from cranes to garden tools yesterd
to dig for those pinned under wrecks
from the strongest earthquake to hit
Athens in nearly a century - a 10-sec-
ond shudder that claimed at least 30
lives and left close to 100 missing.
The scenes of desperate searches and
survivors too frightened to return indoors
were sadly familiar - last month's mon-
strous quake in neighboring Turkey had
moved many Greeks to put aside their
enmity with Turks and mobilize aid:
- Compiled from Daily wire repoi*
edam's Garden of Eden
Ann Arbor Stamp
&Dhn Leidy Shops
Main Party Store
L of M Surplus
Argiero's Italian Restaurant
BD's Mongolian BBQ
De Long's Bar-B-Que Pit
Gallagher's Bar & Grill
Lonely Hearts Club
Main Street Ventures
Mr. Greek's Coney Island
Tio's Mexican Cafe
Comm 4, Univ 7
Arts 5, AA 4
News 7, 10, Arts
4, AA 5, Sp 9
AA 5, Sp 6
The Michigan Daily (ISSN 0745-967) is published Monday through Friday during the fall and winter terms by
students at the University of Michigan. Subscriptions for fall term, starting in September, via U.S. mail are
$85. Winter term (January through April) is $95, yearlong (September through April) is $165. On-campus sub-
scriptions for fall term are $35. Subscriptions must be prepaid.
The Michigan Daily is a member of the Associated Press and the Associated Collegiate Press.
ADDRESS: The Michigan Daily, 420 Maynard St., Ann Arbor. Michigan 48109-1327.
PHONE NUMBERS (All area code 734): News 76-DAILY; Arts 763-0379; Sports 647-3336; Opinion 764-0552;
Circulation 764-0558: Classified advertising 764-0557; Display advertising 764-0554; Billing 764-0550.
E-mail letters to the editor to email@example.com. World Wide Web: http://www.michigandaily.com.
E D A STF r K s, E
NEWS Jennifer Yachnin, Managing Editor
EDITORS: Nikita Easley. Katie Plona, Mike Span. Jaimie Winkler.
STAFF: Lindsey Alpert. Pnil Bansal, Angela Bardoni. Jeannie Bauman, Risa Berrin. Marta Brill, Nick Bunkley. Adam Brian Cohen, Gerard
Cohen-vrignaud. Sara Danish. Nick Falzone. Lauren Gibbs. Robert Gold. Jewel Gopwani. Michael Grass, Seva Gunitskiy, Ray Kania. Jody
Simone Kay, Yael Kohen. Sarah Lewis. Cori McAfree. Kelly O'Connor, Jeremy Peters. Asma Rafeeq, Doug Rett, Nika Schulte, Callie Scott.
Emina Sendijarevic. Jennifer Sterling. Avram S Turkei. Adam Zuwerink.
CALENDAR: Adam Zuwennk
EDITORIAL Jeffrey Kosseff, David Wallace, Editors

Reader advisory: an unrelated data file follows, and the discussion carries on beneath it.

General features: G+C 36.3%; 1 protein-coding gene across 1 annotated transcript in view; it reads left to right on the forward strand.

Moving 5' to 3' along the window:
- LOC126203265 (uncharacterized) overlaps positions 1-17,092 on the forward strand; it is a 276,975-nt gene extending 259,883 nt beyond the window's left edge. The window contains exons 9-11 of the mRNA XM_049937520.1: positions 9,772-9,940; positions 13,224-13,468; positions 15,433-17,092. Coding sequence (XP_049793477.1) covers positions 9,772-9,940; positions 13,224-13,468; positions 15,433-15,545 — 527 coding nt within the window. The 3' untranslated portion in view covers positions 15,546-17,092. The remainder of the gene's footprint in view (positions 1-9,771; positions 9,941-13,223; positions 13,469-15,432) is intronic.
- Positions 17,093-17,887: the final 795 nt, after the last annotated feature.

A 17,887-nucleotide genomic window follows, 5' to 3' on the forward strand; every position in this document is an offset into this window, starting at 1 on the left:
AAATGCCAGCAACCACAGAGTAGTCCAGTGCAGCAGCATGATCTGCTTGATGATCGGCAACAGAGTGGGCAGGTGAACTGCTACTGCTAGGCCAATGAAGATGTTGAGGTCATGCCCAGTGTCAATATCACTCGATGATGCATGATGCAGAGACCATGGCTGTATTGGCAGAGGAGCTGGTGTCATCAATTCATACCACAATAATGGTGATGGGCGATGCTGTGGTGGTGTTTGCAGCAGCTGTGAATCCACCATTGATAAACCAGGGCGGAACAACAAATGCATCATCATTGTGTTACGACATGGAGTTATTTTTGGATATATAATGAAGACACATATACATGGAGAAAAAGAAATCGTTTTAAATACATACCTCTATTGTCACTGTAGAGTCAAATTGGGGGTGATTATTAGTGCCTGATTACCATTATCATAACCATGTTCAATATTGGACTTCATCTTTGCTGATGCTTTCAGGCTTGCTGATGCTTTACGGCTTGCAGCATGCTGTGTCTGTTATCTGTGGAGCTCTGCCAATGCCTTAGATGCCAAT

ASSOCIATE EDITORS: Emily Achenbaum. Nick Woomer
STAFF: Chip Cullen. Ryan DePietro, Jason Fink, Seth Fisher. Lea Frost. Jenna Greditor. Scott Hunter. Thomas Kujurgis, Mike Lopez. Steve
Rosenberg 8randen Sanz. Killy Scheer. Jack Schillaci, Jennifer Strausz, PaulWong
SPORTS Rick Freeman, Managing Editor
EDITORS: TJ. Berka. Chris Duprey. Josh Kleinbaum. Andy Latack.
STAFF: Emily Achenbaum. Josh Borkin. Evan Braunstein. David Den Herder. Dan Dingerson, Jason Emeott. Mark Francescutti. Geoff
Gagnon. Ron Garber. Raphael Goodstein. Arun Gopal. Chris Grandstaff, Michael Kern. vaughn R. Klug. Chris Langrill. Ryan C. Moloney
David Mosse. Stephanie Offen. Stephen A. Rom. Kevin Rosenfield. Tracy Sandler. Michael Shafrir. Nita Srivastava, Uma Subramaniap, Japgb
Wheeler. Jon Zemke
ARTS Christopher Cousino, Jessica Eaton, Editors
WEEKEND. ETC. EDITORS: Amy Barber. Toyin Akinmusuru
SUB-EDITORS: Gabe Fajuri (Music). Jenni Glenn (Fine/Peforming Arts). Caitlin Ha!l I(TV/New Mediali Gina Hamaday (Books). Ed Sholinsky (Film)
STAFF: Matthew Barrett. Jason Birchmeier. Alisa Claeys. Jeff Druchniak. Cortney DuewekO. Brian Egan, Steven Gertz, Jewel Gopwani.
Chris Kula. En Podolsky. Aaron Rich. Adlin Roshi. Chris Tkaczyk. Jonah victor. Ted Watts. John Uhi. Curtis Zimmerman.
PHOTO Louis Brown, Dana Linnane, Editors
STAFF: Chani Jones Jessica Johnson. Jeremy Menchik. David Rochkind. Sara Schenk. Michelle Swelnis.
News 16, Comm 8
STAFF Toyin Akinmusuru. Seth Benson, Rachel Berger, Amy Chen. Todd Graham, Paul Wong.
GRAPHICS STAFF: Alex Hogg.
Satadru Pramanik, Editor
News 7, AA 5
Great Lakes Bank
Jet Away Travel
Inhn'c parr A Ohim
Art .a i
DISPLAY SALES Nathan Rozof, Manager
ASSOCIATE MANAGER: Lindsay Bleier.
STAFF: Nate Heisler. Ryan Hopker. Jon Houtzer. Craig Isakow. Steve Jones. Melissa Kane, Sonya Kieerekoper, Roberto Ledesma. Meredith